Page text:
Reduction in plasma or skin alpha-tocopherol concentration with long-term oral administration of beta-carotene in humans and mice

M. J. Xu, P. M. Plezia, David S Alberts, S. S. Emerson, Y. M. Peng, S. M. Sayers, Y. Liu, C. Ritenbaugh, H. L. Gensler

Research output: Contribution to journalArticle

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Abstract

Background: Beta-carotene is one of the most commonly used compounds in clinical trials of chemopreventive agents in various neoplastic diseases. Animal studies, including our own, have documented that dietary beta-carotene can reduce plasma alpha-tocopherol (vitamin E) levels, but few published studies have examined the clinical or pharmacokinetic ramifications of long-term, high-dose beta-carotene regimens on other fat-soluble vitamins such as alpha-tocopherol. Purpose: This study was designed to determine the effects of long-term beta-carotene supplementation on plasma concentrations of alpha-tocopherol in normal human subjects and in an experimental C3H/HeN mouse model. Methods: In a double-blind study, 45 normal subjects were randomly assigned to receive 0 (placebo), 15, 30, 45, or 60 mg of oral beta-carotene daily for approximately 9 months. Monthly plasma samples were collected. Thirty-five C3H/HeN mice were fed a basal diet with or without beta-carotene and treated topically with or without alpha-tocopherol, except for the control mice, which received UV radiation for 27 weeks from week 3 to week 30. Plasma and dorsal skin samples were taken after 40 weeks and were analyzed for alpha-tocopherol and/or beta-carotene by high-performance liquid chromatography. Results: Long-term dietary beta-carotene administration resulted in statistically significant reductions in levels of alpha-tocopherol in the skin and plasma of UV-irradiated mice. In the human study, the decrease in plasma alpha-tocopherol levels was progressive and significant between 6 and 9 months of beta-carotene dosing in all dosage groups. The greatest decrease was observed during the 9th (last) month of dosing, with a decrease of 40% from baseline. All oral beta-carotene doses (15-60 mg/d), however, resulted in similar decreases in steady-state plasma levels of alpha-tocopherol and in only small differences in beta-carotene plasma levels. Conclusion: Long-term oral administration of beta-carotene decreased steady-state plasma concentrations of alpha-tocopherol. The lack of a significant dose-response effect between doses of beta-carotene and alpha-tocopherol plasma levels is not unexpected, given the small differences in steady-state beta-carotene plasma levels in the four beta-carotene dose groups. Implications: Studies are needed to determine how long-term beta-carotene dosing influences tissue distribution of dietary alpha-tocopherol. Careful surveillance for this and other potentially harmful nutrient interactions should become part of all long-term intervention studies.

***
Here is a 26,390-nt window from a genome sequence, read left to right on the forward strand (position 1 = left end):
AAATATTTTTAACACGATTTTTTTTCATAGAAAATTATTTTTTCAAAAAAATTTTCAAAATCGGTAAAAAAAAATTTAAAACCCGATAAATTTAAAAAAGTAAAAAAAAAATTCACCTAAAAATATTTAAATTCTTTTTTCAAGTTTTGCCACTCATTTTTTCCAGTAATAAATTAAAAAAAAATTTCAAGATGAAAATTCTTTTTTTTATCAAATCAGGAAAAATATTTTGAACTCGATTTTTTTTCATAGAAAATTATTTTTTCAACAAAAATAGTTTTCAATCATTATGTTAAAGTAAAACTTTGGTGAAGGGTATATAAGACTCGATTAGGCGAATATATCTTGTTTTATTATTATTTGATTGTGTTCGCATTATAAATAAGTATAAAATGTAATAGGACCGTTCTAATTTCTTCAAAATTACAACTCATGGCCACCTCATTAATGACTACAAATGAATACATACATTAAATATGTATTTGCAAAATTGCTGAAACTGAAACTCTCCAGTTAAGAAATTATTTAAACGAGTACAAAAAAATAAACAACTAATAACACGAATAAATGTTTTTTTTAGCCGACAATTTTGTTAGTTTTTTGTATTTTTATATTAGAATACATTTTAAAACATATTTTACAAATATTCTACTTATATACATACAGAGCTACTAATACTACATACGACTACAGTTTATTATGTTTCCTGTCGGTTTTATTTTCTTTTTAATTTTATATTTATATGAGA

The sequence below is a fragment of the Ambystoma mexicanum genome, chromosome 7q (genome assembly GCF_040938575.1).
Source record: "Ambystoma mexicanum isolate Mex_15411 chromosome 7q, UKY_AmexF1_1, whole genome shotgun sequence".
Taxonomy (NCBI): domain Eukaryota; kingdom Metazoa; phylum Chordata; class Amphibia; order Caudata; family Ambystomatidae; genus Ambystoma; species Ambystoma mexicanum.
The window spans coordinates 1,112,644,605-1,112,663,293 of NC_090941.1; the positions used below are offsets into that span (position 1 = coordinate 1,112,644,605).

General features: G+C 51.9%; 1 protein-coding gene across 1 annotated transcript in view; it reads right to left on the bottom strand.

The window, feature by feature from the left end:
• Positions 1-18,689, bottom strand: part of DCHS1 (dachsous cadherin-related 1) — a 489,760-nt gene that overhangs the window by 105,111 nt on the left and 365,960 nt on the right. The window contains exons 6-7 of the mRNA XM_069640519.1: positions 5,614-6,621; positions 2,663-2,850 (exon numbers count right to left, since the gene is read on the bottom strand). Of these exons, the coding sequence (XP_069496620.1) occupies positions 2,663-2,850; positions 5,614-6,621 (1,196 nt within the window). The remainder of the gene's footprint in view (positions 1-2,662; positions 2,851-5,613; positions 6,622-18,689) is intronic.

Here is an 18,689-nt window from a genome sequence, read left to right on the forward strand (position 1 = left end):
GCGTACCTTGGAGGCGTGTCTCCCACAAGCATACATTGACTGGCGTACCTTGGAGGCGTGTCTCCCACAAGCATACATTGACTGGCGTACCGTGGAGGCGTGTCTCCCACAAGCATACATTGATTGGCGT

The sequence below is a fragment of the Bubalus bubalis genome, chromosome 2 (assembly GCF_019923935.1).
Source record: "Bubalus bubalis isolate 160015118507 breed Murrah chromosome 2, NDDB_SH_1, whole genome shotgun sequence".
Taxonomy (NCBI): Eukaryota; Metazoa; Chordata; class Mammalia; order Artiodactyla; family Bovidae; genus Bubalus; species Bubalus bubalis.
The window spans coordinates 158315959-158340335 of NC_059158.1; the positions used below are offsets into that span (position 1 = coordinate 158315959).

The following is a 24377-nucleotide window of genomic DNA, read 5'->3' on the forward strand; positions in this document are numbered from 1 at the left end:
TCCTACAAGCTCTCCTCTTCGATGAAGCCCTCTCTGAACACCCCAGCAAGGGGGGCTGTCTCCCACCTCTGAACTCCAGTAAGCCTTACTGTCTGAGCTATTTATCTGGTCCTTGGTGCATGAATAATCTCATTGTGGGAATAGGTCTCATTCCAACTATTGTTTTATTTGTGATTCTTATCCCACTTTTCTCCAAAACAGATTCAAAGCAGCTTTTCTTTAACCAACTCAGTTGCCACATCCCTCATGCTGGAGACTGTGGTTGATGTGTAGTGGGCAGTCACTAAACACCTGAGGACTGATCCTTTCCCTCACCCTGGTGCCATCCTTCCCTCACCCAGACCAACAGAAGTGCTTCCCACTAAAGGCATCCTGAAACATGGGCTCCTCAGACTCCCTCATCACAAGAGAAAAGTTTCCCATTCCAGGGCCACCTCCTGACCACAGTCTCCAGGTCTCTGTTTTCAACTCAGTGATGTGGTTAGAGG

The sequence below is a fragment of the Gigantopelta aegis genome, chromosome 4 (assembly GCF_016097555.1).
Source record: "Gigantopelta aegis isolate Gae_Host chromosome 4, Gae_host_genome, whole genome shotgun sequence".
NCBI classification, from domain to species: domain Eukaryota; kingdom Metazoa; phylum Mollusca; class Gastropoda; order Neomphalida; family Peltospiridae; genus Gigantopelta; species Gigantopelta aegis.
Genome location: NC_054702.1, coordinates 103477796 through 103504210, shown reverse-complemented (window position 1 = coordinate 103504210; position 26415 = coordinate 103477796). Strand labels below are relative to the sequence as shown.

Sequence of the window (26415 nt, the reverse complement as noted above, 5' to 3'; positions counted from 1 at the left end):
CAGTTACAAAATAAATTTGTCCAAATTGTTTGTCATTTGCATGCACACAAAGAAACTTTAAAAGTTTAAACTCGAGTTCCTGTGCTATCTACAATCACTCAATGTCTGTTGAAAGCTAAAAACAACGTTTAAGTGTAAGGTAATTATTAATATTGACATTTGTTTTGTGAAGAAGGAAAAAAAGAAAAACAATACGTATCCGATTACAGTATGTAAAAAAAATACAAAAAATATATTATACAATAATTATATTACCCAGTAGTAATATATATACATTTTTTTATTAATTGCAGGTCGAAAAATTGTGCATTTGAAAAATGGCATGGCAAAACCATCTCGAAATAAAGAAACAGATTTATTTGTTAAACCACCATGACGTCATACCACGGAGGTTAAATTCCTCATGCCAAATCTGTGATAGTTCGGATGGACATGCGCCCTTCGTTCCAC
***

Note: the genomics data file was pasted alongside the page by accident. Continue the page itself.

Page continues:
Original languageEnglish (US)
Pages (from-to)1559-1565
Number of pages7
JournalJournal of the National Cancer Institute
Volume84
Issue number20
StatePublished - Oct 21 1992

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beta Carotene
alpha-Tocopherol
Skin
Oral Administration
Mouse
Plasma
Plasmas
Dose
Decrease
Human
Carotenoids
Inbred C3H Mouse
Vitamins
Dose-response
Pharmacokinetics